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Early Chet

On 5 September 1955, Chet Baker landed at Orly airport in Paris. It was to be the start of his first major European tour with his quartet. Chet was in a hurry to get to Paris. His reason was Liliane, an attractive Parisian he had got to know at Birdland in New York City and in whom he had fallen head over heels in love. When Liliane’s visa for the United States expired, the 25-year-old Baker decided on the spur of the moment to follow her to Paris. Isn’t It Romantic? As the Richard Rodgers song goes – a number featured on this LP. As trumpeter in the Gerry Mulligan Quartet, Chet Baker had first played his way into the hearts of fans in 1952 with lyrical ballads and a soothing tone. He gained fame seemingly overnight and in 1954 was voted best trumpeter by readers of the leading US jazz magazines – ahead of Dizzy Gillespie and Miles Davis. The gentle poet of the trumpet – that was his image. So it came as something of a surprise for European audiences to hear the Chet Baker they discovered at his live concerts: a trumpeter with a decisive attacca style and lively boppy lines, accompanied by a pianist who combined innovative harmonies with bizarre rhythms and a drummer who propelled the band with a hard, driving beat. No one was prepared for this Chet Baker Quartet, featuring pianist Dick Twardzik, bassist Jimmy Bond and drummer Peter Littman. Bockhanal gives us a chance to experience the same sense of surprise: the Chet Baker Quartet with the Kurt Edelhagen Orchestra in what is possibly their only joint concert. Full of energy and melodic wit, Chet Baker flies through the piece written by his friend Jack Montrose, in a new interpretation by the Edelhagen band. Bockhanal is the earliest number on Early Chet and a particularly valuable rarity: just four weeks after this concert, the quartet no longer existed. Aged just 24, the pianist Dick Twardzik died of a drug overdose in Paris on 21 October 1955.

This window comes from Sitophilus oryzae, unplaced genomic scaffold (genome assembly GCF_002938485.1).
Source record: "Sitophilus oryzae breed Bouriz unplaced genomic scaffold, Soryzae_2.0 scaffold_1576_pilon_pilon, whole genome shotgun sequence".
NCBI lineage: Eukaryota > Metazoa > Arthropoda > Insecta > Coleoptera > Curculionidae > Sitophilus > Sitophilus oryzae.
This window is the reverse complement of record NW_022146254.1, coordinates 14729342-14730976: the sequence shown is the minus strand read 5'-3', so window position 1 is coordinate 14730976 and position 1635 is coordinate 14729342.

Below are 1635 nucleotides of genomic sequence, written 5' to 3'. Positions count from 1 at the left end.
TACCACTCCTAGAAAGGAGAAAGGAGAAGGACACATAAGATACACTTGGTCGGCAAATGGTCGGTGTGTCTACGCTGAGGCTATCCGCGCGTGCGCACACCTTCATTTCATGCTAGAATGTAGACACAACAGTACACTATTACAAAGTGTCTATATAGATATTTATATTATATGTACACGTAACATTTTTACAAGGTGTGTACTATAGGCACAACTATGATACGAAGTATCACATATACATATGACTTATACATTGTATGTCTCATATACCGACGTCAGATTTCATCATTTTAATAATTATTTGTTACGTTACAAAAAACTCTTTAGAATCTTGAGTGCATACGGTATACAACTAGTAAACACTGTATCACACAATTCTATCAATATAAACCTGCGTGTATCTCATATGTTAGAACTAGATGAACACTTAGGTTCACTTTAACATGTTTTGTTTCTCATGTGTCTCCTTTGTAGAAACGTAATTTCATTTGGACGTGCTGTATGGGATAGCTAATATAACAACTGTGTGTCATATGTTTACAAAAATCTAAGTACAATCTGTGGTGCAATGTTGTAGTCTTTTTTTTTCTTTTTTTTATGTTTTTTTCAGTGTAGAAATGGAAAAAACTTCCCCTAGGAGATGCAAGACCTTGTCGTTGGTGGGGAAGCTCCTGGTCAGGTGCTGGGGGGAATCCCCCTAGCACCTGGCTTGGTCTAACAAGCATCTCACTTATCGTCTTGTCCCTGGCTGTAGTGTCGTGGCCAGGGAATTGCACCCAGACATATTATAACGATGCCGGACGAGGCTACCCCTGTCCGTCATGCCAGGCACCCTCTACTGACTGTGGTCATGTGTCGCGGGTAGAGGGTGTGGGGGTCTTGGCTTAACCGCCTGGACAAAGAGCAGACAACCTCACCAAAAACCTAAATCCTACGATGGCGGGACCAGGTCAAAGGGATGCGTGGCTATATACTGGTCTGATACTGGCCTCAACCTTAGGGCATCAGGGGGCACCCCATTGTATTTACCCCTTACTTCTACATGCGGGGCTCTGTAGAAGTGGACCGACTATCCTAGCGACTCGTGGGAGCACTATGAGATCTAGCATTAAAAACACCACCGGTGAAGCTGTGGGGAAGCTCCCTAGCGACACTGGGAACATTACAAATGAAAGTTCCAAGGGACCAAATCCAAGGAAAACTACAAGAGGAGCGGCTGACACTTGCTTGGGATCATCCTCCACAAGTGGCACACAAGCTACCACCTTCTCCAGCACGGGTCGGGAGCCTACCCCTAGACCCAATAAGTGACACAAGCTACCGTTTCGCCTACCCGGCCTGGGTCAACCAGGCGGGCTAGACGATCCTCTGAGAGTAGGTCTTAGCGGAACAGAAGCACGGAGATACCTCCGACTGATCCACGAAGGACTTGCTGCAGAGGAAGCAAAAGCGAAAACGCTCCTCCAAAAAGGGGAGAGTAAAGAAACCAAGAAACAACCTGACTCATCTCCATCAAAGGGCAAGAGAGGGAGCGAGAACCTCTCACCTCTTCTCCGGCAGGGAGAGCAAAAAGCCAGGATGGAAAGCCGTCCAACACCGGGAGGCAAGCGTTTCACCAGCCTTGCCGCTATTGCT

Chet Baker continued his European tour with a variety of accompanying musicians. And every so often as a soloist. He was also a welcome guest of Joachim-Ernst Berendt, the so-called “pope of jazz” at SWF, who would invite Baker on two further occasions to Baden-Baden to record with the Kurt Edelhagen Orchestra, the SWF Big Band. For this, Kurt Edelhagen chose standards that made Chet Baker feel audibly at home. Baker ’56 is the only original composition written for the session. Chet Baker openly acknowledged his debt to Miles Davis, whose influence is particularly tangible in the solo numbers with orchestra. The idea of recording singer Caterina Valente in duet with Chet Baker was also ahead of its time: I’ll Remember April and Every Time We Say Goodbye. “Just Caterina and Chet – no one else. A meeting of ultimate refinement and ultimate simplicity,” wrote Joachim-Ernst Berendt. In these intimate duets, Chet Baker plays trumpet as only he knows how: delicate, melodic, supple. It sounds like a trumpet of blue velvet. Chet Baker flew back to the United States in April 1956, shortly after completing these recordings

In July 1959 he headed back to Europe. This time his reason lacked the romance of a few years earlier – his desire to be with Liliane. Drug addiction had landed Chet Baker with a four-month sentence at New York’s Rikers Island prison. He had also lost his cabaret card, the licence that enabled him to perform in the New York clubs. With that, he had also lost his livelihood. So when an invitation came his way to play in Italy and from there to embark on a solo of tour Europe, he was all too happy to accept. He also made recordings whenever there was something for him to record. And he returned to Baden-Baden. This time with the Rolf-Hans Müller Orchestra, which had prepared for Chet Baker four atmospheric ballads for big band plus strings. Here, too, Baker found turns of phrase as a soloist that made familiar numbers sound fresh and original. Particularly convincing are his performances in Polka Dots And Moonbeams. And in Autumn in New York he coolly rubs against the grain. In a spontaneous final cadence, “Early Chet” sets out his personal agenda: to communicate real depth using few notes.

 
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